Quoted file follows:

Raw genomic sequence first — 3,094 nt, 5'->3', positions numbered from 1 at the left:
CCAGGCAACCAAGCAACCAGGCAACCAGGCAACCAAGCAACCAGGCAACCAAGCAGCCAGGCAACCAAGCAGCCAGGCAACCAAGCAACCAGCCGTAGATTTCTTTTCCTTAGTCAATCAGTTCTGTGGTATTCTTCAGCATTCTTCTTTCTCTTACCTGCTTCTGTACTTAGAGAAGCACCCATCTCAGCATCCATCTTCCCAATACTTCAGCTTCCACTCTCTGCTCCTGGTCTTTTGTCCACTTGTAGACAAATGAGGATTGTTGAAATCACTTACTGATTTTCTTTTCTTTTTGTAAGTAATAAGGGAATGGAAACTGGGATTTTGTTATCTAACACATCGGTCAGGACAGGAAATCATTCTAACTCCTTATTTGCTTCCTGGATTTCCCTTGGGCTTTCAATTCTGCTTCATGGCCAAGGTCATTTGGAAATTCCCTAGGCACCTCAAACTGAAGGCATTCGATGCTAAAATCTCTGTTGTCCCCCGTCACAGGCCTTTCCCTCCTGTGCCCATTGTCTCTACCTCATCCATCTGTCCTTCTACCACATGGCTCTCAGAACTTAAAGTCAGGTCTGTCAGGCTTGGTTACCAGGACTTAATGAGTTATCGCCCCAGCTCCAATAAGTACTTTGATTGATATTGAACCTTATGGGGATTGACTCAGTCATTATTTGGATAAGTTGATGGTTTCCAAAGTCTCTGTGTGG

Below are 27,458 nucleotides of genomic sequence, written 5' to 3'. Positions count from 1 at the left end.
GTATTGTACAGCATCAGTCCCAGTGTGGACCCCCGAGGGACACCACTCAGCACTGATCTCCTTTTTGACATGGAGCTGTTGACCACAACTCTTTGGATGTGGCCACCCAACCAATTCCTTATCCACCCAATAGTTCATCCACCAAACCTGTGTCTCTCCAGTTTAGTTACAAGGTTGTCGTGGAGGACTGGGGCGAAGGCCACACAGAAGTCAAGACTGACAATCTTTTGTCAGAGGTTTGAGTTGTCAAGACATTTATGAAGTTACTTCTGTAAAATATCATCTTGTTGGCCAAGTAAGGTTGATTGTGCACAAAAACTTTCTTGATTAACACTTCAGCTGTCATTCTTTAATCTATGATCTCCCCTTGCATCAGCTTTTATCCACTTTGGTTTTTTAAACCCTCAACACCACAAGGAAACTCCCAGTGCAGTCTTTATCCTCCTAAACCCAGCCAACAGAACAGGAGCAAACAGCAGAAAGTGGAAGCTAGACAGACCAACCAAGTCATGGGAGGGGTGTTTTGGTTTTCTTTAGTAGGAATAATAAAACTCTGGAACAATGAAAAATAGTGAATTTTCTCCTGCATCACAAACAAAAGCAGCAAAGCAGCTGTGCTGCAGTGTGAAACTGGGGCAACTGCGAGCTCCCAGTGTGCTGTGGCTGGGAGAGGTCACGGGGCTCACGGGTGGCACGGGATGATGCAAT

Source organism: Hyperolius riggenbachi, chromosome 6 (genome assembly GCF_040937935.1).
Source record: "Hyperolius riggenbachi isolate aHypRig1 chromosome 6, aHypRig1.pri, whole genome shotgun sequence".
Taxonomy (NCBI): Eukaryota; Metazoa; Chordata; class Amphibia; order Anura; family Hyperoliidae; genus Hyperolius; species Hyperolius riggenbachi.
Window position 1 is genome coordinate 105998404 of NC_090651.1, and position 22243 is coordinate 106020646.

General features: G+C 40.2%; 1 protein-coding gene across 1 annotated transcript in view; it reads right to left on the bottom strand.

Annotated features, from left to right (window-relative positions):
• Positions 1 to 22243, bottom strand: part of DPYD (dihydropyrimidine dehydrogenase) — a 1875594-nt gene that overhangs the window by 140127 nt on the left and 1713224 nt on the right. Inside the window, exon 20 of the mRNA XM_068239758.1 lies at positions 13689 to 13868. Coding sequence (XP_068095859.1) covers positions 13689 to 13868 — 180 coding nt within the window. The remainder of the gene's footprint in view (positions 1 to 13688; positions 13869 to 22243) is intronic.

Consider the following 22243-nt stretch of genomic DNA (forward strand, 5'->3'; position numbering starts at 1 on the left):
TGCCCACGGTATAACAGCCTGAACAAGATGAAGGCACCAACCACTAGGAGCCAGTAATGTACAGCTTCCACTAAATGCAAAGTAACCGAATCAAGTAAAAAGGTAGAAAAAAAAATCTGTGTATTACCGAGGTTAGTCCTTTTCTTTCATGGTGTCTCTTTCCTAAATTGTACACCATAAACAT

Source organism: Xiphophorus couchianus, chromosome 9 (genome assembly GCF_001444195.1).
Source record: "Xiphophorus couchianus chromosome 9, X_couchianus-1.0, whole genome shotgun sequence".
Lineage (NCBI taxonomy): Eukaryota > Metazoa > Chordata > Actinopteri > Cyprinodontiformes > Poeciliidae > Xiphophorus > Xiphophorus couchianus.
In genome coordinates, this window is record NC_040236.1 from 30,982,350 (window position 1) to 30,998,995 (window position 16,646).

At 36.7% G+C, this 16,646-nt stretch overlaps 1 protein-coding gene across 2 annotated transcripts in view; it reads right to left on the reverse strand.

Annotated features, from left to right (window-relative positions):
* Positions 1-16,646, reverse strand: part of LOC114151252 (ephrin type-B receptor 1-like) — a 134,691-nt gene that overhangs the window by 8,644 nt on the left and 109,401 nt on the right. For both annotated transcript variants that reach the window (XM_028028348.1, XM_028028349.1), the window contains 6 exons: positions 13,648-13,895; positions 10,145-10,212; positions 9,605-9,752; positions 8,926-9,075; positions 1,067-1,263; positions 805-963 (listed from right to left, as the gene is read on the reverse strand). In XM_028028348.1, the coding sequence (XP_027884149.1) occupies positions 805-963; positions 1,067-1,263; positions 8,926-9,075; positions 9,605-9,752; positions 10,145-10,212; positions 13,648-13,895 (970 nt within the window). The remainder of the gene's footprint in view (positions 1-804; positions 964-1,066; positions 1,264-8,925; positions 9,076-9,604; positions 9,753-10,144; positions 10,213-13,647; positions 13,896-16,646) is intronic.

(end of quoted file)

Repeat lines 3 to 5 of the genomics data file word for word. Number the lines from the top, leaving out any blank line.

Below are 27,458 nucleotides of genomic sequence, written 5' to 3'. Positions count from 1 at the left end.
GTATTGTACAGCATCAGTCCCAGTGTGGACCCCCGAGGGACACCACTCAGCACTGATCTCCTTTTTGACATGGAGCTGTTGACCACAACTCTTTGGATGTGGCCACCCAACCAATTCCTTATCCACCCAATAGTTCATCCACCAAACCTGTGTCTCTCCAGTTTAGTTACAAGGTTGTCGTGGAGGACTGGGGCGAAGGCCACACAGAAGTCAAGACTGACAATCTTTTGTCAGAGGTTTGAGTTGTCAAGACATTTATGAAGTTACTTCTGTAAAATATCATCTTGTTGGCCAAGTAAGGTTGATTGTGCACAAAAACTTTCTTGATTAACACTTCAGCTGTCATTCTTTAATCTATGATCTCCCCTTGCATCAGCTTTTATCCACTTTGGTTTTTTAAACCCTCAACACCACAAGGAAACTCCCAGTGCAGTCTTTATCCTCCTAAACCCAGCCAACAGAACAGGAGCAAACAGCAGAAAGTGGAAGCTAGACAGACCAACCAAGTCATGGGAGGGGTGTTTTGGTTTTCTTTAGTAGGAATAATAAAACTCTGGAACAATGAAAAATAGTGAATTTTCTCCTGCATCACAAACAAAAGCAGCAAAGCAGCTGTGCTGCAGTGTGAAACTGGGGCAACTGCGAGCTCCCAGTGTGCTGTGGCTGGGAGAGGTCACGGGGCTCACGGGTGGCACGGGATGATGCAAT

Source organism: Hyperolius riggenbachi, chromosome 6 (genome assembly GCF_040937935.1).